OSISA statement to the African Commission

Call to protect rights in Angola, DRC and Swaziland

Richard Lee's picture


Strategic communications for WWF

April 19th, 2012

OSISA called on the African Commission on Human and Peoples' Rights (ACHPR) to take urgent action to protect and promote human rights in Angola, the Democratic Republic of Congo (DRC), Malawi and Swaziland during its submission to the organisation's 51st session in Banjul. OSISA also urged the Commission to work with States to scrap outdated, colonial era offences that serve to criminalise poverty and homelessness, and allow for arbitrary arrest and detention by the police.

With the Angolan State’s periodic report due to be discussed during the current session, OSISA drew the Commission’s attention to the fact that despite recently celebrating 10 years of peace, the majority of Angolans still live in abject poverty – in a country which is awash with oil wealth and endowed with other abundant natural resources.

"The government claims to be committed to fighting poverty but its actions reflect a different agenda," said Leopoldo de Amaral, OSISA's Human Rights Programme Manager. "While the authorities publicly pledge to improve people’s lives, they are busy illegally evicting and demolishing homes and communities with complete disregard for due process or compensation – or their own anti-poverty rhetoric. In fact, in the decade since the civil war ceased, the inequality gap has widened, even though the economy has racked up year after year of impressive growth."

OSISA stressed that Angolans have little to cheer in relation to most basic rights.

"Despite the constitutionally entrenched right to freedom of assembly and expression, the Angolan government does not allow opposing voices any space in the media nor does it tolerate any form of protest," said Amaral. "Public demonstrations by youths, opposition politicians and civil society groups have been met with violence. These brutal attacks on innocent, peaceful demonstrators must cease, especially with elections due later in the year."

Given all this and the fact that elections are due later this year, OSISA called on the commission to urge the Angolan authorities to refrain from using violence to prevent peaceful protests, to prosecute those responsible for brutal attacks on innocent demonstrators, to halt the illegal destruction of people’s homes and to ensure that Angolans can exercise the civil and political rights enshrined in the Constitution.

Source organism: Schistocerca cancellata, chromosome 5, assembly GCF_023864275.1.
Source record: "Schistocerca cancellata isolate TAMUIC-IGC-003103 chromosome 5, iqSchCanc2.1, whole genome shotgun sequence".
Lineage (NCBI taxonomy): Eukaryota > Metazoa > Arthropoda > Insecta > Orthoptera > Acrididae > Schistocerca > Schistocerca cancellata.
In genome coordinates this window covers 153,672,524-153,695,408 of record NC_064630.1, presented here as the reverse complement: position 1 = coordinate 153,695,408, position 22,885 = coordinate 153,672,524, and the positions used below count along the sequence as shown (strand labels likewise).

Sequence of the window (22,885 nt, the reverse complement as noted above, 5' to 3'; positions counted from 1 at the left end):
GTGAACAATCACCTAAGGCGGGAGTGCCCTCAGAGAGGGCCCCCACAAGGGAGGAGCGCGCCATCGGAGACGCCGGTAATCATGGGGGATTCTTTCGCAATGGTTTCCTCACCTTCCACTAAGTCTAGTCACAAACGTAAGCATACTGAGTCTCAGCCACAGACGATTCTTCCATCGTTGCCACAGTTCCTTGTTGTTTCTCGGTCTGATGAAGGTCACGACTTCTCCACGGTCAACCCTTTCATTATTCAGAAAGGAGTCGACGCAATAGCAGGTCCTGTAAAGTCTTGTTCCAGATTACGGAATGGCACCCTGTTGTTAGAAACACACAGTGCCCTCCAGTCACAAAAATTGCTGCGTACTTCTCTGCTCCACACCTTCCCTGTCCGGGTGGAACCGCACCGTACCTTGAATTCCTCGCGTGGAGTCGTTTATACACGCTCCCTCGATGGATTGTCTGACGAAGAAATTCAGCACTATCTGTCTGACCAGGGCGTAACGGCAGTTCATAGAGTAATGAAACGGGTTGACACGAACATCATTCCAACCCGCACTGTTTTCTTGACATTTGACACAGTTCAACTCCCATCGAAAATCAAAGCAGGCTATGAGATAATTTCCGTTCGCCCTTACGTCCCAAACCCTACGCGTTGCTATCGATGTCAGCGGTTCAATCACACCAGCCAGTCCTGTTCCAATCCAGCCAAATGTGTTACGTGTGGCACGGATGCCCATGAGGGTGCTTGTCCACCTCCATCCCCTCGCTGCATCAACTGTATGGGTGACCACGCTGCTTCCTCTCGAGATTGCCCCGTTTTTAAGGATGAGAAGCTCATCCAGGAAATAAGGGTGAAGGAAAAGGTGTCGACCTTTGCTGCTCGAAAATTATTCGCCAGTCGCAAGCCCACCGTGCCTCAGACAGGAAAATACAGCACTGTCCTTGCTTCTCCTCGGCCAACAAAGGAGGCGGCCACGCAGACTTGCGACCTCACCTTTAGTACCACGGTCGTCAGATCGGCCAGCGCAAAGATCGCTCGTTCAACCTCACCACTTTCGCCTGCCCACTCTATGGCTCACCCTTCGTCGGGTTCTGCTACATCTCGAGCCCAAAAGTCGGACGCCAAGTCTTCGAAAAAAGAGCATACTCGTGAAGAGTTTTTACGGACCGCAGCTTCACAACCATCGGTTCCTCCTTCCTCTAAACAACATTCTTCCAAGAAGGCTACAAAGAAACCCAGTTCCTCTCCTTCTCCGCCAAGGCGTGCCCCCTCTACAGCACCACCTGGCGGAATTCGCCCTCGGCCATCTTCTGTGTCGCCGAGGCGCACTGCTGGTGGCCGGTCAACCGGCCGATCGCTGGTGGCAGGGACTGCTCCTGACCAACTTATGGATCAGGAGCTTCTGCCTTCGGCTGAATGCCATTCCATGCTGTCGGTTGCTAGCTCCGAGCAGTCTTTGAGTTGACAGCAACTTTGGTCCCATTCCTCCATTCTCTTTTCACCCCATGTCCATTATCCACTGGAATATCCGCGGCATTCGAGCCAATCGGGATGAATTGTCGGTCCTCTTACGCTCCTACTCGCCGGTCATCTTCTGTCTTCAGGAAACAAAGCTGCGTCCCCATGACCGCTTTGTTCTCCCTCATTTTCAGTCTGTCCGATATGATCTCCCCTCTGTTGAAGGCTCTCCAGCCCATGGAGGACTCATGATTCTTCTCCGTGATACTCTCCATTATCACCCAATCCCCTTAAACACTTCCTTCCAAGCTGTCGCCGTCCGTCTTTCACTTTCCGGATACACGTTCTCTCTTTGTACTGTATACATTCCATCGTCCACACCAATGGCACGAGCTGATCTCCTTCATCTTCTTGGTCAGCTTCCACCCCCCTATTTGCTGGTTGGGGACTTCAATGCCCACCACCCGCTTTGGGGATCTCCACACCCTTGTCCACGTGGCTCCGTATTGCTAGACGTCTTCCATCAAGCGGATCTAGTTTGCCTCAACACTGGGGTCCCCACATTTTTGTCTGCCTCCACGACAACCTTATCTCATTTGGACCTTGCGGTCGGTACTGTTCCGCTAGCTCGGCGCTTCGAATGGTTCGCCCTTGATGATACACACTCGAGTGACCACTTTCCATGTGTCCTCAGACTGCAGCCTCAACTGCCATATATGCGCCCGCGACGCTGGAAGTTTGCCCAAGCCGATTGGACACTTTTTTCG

Democratic Republic of Congo (DRC)

OSISA also highlighted the fact that the disputed elections of November 2011 have stirred up even more political and social instability in the DRC, while violence has flared up again in parts of the east. Gender and sexual based violence remains a serious concern but the overall human rights situation remains bleak.

This was highlighted in a report issued by the United Nations Joint Human Rights Office, which accused members of the Congolese defense and security forces of committing serious human rights violations in Kinshasa both before and after the elections. The shocking report claimed that the country’s security forces targeted people who were perceived to support the main opposition party and that they were responsible for killing at least 33 people, wounding another 83 and disappearing many more. Over 250 people were arrested and arbitrarily detained. Many of them were tortured.

"So far no perpetrator has been brought to book for any of these crimes – reinforcing the impunity with which security forces operate across the country, severely undermining the rule of law and violating the Congolese people’s most basic human rights," said Amaral.

Echoing the UN High Commissioner for Human Rights, Navi Pillay, OSISA called on the Commission to compel the Congolese authorities to conduct an independent, credible and impartial investigation into all the cases documented by the report and to take the necessary measures to bring the alleged perpetrators of these crimes to justice.


Having congratulated  Malawi for its smooth political transition following the death of President Bingu wa Mutharika, OSISA made it clear that the country still faces political, social and economic crises at the heart of which was the previous government’s contempt for basic rights, constitutional provisions and the rule of law. While there are many issues to address, OSISA highlighted a few of the most pressing.